Anyway, if you are voting for a third-party candidate such as Brian, then you might assume that you should give your important first preference to one of the Tory/Labour Big Two candidates who appear most likely to win, while then daintily dropping your feeble second preference into the corner of the nice Liberal Democrat, as a gesture of encouragement in his direction. Actually, it is the other way round - it is more logical to-<SLUMP> Just trust me. If you vote (for example) "First Paddick, Second Johnson" and Mr Paddick comes third, with Johnson and Livingstone coming first and second, then Brian will sadly be eliminated and your second preference vote will be counted for Boris and against Ken. Whereas if you'd voted "First Johnson, Second Paddick" then you'd have cast the same vote for Boris and against Ken, without giving Brian the first preference vote that he needs if he is to make it to the final two. In 2004, I believe that the Lib Dem Simon Hughes got more votes than did any other candidate in that London mayoral election; had most of those votes been first preferences and not second preferences, he'd have won.
As for the London-wide list of Assembly Members, that is pure PR (give or take). The complete opposite of a wasted vote. Any vote, in any part of London, cast for the Lib Dems will count towards the election of any Lib Dems who are elected from the list. To qualify for getting anyone elected, a party needs to get at least 5% of the vote, a feat achieved last time by the BNP, when they did elect a London Assembly Member. A vote for any other party increases the share of the vote won by all other parties, so making it harder for the BNP to get 5%. So really, if you don't want the BNP to be on the Assembly, then vote Lib Dem or for any other party that is not the BNP. That is democracy - elections are about deciding not only who we want to win, but who we don't want to win, and I don't want the BNP to win.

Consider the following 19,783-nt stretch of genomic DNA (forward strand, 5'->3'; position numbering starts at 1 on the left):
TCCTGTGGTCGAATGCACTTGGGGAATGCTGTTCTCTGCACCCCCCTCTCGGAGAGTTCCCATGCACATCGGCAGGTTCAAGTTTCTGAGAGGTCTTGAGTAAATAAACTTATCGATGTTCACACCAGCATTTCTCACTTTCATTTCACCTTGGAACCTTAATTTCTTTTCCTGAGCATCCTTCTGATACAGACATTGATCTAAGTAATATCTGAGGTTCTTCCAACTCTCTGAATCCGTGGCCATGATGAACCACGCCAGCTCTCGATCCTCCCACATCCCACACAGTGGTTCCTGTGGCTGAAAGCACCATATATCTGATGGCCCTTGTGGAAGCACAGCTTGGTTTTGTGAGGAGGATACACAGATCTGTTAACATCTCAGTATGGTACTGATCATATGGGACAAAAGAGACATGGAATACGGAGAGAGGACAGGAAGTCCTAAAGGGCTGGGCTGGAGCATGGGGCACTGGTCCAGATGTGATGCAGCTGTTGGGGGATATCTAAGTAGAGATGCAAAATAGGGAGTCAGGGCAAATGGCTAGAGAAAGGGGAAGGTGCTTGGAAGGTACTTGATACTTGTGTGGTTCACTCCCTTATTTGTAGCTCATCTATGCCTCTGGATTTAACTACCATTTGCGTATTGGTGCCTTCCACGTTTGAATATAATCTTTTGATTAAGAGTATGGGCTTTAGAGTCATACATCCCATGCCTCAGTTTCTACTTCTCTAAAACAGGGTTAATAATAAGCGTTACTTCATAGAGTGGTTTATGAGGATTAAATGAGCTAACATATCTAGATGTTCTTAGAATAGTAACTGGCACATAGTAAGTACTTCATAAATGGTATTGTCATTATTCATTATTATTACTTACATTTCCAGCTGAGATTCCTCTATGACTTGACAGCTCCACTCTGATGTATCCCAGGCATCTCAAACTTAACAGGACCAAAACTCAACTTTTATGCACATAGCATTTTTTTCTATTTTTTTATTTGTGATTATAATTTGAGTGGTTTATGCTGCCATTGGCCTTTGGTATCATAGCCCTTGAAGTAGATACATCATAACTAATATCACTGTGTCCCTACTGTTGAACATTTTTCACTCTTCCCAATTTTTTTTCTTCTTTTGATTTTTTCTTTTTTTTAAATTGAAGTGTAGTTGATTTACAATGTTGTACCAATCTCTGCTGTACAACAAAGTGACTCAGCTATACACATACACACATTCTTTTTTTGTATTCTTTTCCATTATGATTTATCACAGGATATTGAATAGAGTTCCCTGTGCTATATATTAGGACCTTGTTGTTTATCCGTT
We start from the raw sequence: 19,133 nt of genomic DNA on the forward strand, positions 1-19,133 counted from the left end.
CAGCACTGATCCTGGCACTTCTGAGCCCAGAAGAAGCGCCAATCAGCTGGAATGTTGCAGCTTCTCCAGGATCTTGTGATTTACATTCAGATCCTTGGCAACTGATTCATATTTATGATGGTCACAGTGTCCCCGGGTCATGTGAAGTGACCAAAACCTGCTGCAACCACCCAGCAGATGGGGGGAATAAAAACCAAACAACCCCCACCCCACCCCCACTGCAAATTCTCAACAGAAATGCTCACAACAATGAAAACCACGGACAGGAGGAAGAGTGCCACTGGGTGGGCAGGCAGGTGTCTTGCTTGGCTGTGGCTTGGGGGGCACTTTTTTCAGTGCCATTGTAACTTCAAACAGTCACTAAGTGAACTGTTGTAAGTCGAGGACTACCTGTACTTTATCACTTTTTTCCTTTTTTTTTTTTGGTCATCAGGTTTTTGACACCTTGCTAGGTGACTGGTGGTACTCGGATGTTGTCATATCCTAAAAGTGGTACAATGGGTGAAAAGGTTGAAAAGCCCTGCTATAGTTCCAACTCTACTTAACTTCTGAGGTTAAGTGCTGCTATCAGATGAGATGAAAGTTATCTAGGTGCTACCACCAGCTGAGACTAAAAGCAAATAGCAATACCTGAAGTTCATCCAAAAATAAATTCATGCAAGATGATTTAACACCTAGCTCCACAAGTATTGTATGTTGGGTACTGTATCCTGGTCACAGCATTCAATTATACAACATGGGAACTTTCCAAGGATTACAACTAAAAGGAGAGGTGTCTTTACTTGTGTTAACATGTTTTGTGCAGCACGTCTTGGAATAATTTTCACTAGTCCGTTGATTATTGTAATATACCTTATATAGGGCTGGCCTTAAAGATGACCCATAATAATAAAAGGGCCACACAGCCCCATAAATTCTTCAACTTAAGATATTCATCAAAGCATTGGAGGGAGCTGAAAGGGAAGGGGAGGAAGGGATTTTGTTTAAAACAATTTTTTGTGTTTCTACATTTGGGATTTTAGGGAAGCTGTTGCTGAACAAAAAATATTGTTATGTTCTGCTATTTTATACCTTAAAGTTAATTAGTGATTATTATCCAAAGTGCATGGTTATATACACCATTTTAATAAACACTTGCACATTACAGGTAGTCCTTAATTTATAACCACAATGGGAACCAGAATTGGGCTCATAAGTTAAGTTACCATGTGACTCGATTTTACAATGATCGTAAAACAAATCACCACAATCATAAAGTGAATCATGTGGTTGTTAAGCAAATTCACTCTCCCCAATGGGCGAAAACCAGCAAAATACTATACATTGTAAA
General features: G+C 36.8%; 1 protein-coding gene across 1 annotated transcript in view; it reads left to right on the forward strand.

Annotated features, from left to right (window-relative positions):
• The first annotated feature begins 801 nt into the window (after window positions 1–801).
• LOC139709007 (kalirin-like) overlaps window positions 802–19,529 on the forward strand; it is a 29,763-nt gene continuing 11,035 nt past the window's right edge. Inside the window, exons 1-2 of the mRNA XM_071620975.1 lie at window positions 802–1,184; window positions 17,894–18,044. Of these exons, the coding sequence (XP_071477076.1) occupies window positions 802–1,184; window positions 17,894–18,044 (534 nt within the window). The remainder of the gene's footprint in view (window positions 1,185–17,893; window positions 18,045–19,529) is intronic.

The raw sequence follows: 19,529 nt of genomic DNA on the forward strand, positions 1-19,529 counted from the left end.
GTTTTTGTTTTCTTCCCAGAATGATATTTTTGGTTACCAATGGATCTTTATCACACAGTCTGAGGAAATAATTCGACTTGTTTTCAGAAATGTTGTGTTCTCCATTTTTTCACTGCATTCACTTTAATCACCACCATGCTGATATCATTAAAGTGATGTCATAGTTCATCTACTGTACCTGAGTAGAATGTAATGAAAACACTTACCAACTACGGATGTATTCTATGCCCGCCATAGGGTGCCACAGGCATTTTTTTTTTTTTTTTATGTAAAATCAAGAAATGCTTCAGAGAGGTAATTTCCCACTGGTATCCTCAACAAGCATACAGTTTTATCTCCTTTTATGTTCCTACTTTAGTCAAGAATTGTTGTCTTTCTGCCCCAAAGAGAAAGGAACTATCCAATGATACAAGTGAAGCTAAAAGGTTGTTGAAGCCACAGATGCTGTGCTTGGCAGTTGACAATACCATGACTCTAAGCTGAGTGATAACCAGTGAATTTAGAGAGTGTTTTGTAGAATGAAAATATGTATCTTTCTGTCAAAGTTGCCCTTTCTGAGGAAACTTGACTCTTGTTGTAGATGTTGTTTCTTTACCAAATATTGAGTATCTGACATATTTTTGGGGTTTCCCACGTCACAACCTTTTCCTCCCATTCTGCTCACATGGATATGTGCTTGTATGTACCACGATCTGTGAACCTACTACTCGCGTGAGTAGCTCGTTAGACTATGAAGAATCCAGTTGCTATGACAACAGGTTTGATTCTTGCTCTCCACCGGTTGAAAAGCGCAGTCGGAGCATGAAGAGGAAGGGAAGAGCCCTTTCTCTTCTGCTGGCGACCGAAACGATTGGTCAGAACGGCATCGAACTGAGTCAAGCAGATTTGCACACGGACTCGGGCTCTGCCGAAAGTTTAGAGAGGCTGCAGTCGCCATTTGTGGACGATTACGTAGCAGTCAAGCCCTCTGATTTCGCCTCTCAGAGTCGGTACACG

And I've already voted for Chris Richards, the Lib Dem candidate, to be my local London Assembly Member for Barnet and Camden. That is simply done by first-past-the-post, and so does not involve a lecture on glaciers.
As we get closer to polling day, it is becoming increasingly clear that support for Ken Livingstone is waning and more and more Londoners cannot bring themselves to vote for a candidate that has a real credibility problem.
That's why I'm reaching out to you.
Caroline Pigeon and I, along with our energetic and diverse team of London Assembly candidates can offer real change and a real alternative to the Tory run Mayoralty.
We have lots of fresh and creative ideas for London, here are just five of them:
- A fairer London, with realistic fare cuts targeted at those who need them most: a One Hour Bus Ticket; Early Bird discounts; and Part-Time season tickets.
- A greener London, with electric buses, taxis and vans by 2020.
- A safer London, with police who listen to the concerns of local people and work with them against the criminals.
- Serious solutions to London’s biggest problems, such as tackling the housing crisis by building 360,000 new homes.
- Creating a network of Youth Hubs to give young people a positive alternative to gangs.
There are so many reasons why if you sit on the left of London politics, you do not have to vote for Livingstone.
To read more about what we would do, have a look at our manifesto here www.brianpaddick.com/manifesto
With very best wishes,